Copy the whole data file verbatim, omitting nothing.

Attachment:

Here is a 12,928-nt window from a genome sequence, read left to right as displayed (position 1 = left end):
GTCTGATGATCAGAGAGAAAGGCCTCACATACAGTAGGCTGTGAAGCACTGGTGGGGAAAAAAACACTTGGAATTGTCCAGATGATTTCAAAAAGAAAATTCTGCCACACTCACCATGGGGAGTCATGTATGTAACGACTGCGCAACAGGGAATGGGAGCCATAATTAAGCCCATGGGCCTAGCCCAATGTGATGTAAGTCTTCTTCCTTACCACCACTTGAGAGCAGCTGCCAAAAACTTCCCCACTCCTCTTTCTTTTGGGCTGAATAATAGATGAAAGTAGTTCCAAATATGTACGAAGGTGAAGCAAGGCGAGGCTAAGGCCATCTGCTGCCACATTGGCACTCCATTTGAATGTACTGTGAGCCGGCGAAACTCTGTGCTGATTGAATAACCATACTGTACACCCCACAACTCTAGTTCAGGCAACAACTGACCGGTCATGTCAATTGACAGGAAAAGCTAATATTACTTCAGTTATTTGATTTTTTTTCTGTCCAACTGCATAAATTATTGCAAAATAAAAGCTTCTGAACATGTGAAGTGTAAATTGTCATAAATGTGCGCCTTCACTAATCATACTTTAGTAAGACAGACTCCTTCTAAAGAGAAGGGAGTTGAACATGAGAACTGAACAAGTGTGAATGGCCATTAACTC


Here is a 12,928-nt window from a genome sequence, read left to right as displayed (position 1 = left end):
GTCTGATGATCAGAGAGAAAGGCCTCACATACAGTAGGCTGTGAAGCACTGGTGGGGAAAAAAACACTTGGAATTGTCCAGATGATTTCAAAAAGAAAATTCTGCCACACTCACCATGGGGAGTCATGTATGTAACGACTGCGCAACAGGGAATGGGAGCCATAATTAAGCCCATGGGCCTAGCCCAATGTGATGTAAGTCTTCTTCCTTACCACCACTTGAGAGCAGCTGCCAAAAACTTCCCCACTCCTCTTTCTTTTGGGCTGAATAATAGATGAAAGTAGTTCCAAATATGTACGAAGGTGAAGCAAGGCGAGGCTAAGGCCATCTGCTGCCACATTGGCACTCCATTTGAATGTACTGTGAGCCGGCGAAACTCTGTGCTGATTGAATAACCATACTGTACACCCCACAACTCTAGTTCAGGCAACAACTGACCGGTCATGTCAATTGACAGGAAAAGCTAATATTACTTCAGTTATTTGATTTTTTTTCTGTCCAACTGCATAAATTATTGCAAAATAAAAGCTTCTGAACATGTGAAGTGTAAATTGTCATAAATGTGCGCCTTCACTAATCATACTTTAGTAAGACAGACTCCTTCTAAAGAGAAGGGAGTTGAACATGAGAACTGAACAAGTGTGAATGGCCATTAACTC